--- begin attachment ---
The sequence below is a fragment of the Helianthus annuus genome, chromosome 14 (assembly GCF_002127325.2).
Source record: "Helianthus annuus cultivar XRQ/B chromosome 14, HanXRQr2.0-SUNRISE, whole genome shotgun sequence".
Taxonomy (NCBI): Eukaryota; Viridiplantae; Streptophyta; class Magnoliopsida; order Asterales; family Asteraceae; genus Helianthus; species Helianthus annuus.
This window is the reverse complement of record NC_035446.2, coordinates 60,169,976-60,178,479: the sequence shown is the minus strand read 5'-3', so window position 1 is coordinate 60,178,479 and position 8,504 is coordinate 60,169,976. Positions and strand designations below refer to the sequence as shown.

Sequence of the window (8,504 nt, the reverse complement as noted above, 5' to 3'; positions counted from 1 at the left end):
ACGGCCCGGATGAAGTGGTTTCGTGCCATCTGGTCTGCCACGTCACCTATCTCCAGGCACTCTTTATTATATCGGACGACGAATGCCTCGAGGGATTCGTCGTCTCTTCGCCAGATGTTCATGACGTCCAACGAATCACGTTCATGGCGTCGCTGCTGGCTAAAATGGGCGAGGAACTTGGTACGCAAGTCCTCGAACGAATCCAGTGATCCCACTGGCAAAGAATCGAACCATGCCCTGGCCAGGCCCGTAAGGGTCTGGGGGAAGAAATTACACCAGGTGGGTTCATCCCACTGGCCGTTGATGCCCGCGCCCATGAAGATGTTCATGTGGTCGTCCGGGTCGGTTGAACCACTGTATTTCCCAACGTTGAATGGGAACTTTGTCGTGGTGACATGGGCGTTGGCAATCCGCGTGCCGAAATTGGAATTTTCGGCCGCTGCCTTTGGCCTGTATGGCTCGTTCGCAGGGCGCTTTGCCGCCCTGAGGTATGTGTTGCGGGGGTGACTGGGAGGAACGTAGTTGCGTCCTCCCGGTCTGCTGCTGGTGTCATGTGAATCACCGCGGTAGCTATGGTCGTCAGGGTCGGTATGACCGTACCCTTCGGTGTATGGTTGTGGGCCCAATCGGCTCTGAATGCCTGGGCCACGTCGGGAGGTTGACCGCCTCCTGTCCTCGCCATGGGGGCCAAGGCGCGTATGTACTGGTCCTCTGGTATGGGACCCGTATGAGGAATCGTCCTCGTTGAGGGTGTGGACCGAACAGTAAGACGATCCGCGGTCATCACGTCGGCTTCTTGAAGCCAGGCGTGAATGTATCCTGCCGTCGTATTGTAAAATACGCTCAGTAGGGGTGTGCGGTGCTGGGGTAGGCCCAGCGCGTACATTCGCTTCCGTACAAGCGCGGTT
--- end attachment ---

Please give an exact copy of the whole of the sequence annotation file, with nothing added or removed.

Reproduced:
The sequence below is a fragment of the Helianthus annuus genome, chromosome 14 (assembly GCF_002127325.2).
Source record: "Helianthus annuus cultivar XRQ/B chromosome 14, HanXRQr2.0-SUNRISE, whole genome shotgun sequence".
Taxonomy (NCBI): Eukaryota; Viridiplantae; Streptophyta; class Magnoliopsida; order Asterales; family Asteraceae; genus Helianthus; species Helianthus annuus.
This window is the reverse complement of record NC_035446.2, coordinates 60,169,976-60,178,479: the sequence shown is the minus strand read 5'-3', so window position 1 is coordinate 60,178,479 and position 8,504 is coordinate 60,169,976. Positions and strand designations below refer to the sequence as shown.

Sequence of the window (8,504 nt, the reverse complement as noted above, 5' to 3'; positions counted from 1 at the left end):
ACGGCCCGGATGAAGTGGTTTCGTGCCATCTGGTCTGCCACGTCACCTATCTCCAGGCACTCTTTATTATATCGGACGACGAATGCCTCGAGGGATTCGTCGTCTCTTCGCCAGATGTTCATGACGTCCAACGAATCACGTTCATGGCGTCGCTGCTGGCTAAAATGGGCGAGGAACTTGGTACGCAAGTCCTCGAACGAATCCAGTGATCCCACTGGCAAAGAATCGAACCATGCCCTGGCCAGGCCCGTAAGGGTCTGGGGGAAGAAATTACACCAGGTGGGTTCATCCCACTGGCCGTTGATGCCCGCGCCCATGAAGATGTTCATGTGGTCGTCCGGGTCGGTTGAACCACTGTATTTCCCAACGTTGAATGGGAACTTTGTCGTGGTGACATGGGCGTTGGCAATCCGCGTGCCGAAATTGGAATTTTCGGCCGCTGCCTTTGGCCTGTATGGCTCGTTCGCAGGGCGCTTTGCCGCCCTGAGGTATGTGTTGCGGGGGTGACTGGGAGGAACGTAGTTGCGTCCTCCCGGTCTGCTGCTGGTGTCATGTGAATCACCGCGGTAGCTATGGTCGTCAGGGTCGGTATGACCGTACCCTTCGGTGTATGGTTGTGGGCCCAATCGGCTCTGAATGCCTGGGCCACGTCGGGAGGTTGACCGCCTCCTGTCCTCGCCATGGGGGCCAAGGCGCGTATGTACTGGTCCTCTGGTATGGGACCCGTATGAGGAATCGTCCTCGTTGAGGGTGTGGACCGAACAGTAAGACGATCCGCGGTCATCACGTCGGCTTCTTGAAGCCAGGCGTGAATGTATCCTGCCGTCGTATTGTAAAATACGCTCAGTAGGGGTGTGCGGTGCTGGGGTAGGCCCAGCGCGTACATTCGCTTCCGTACAAGCGCGGTT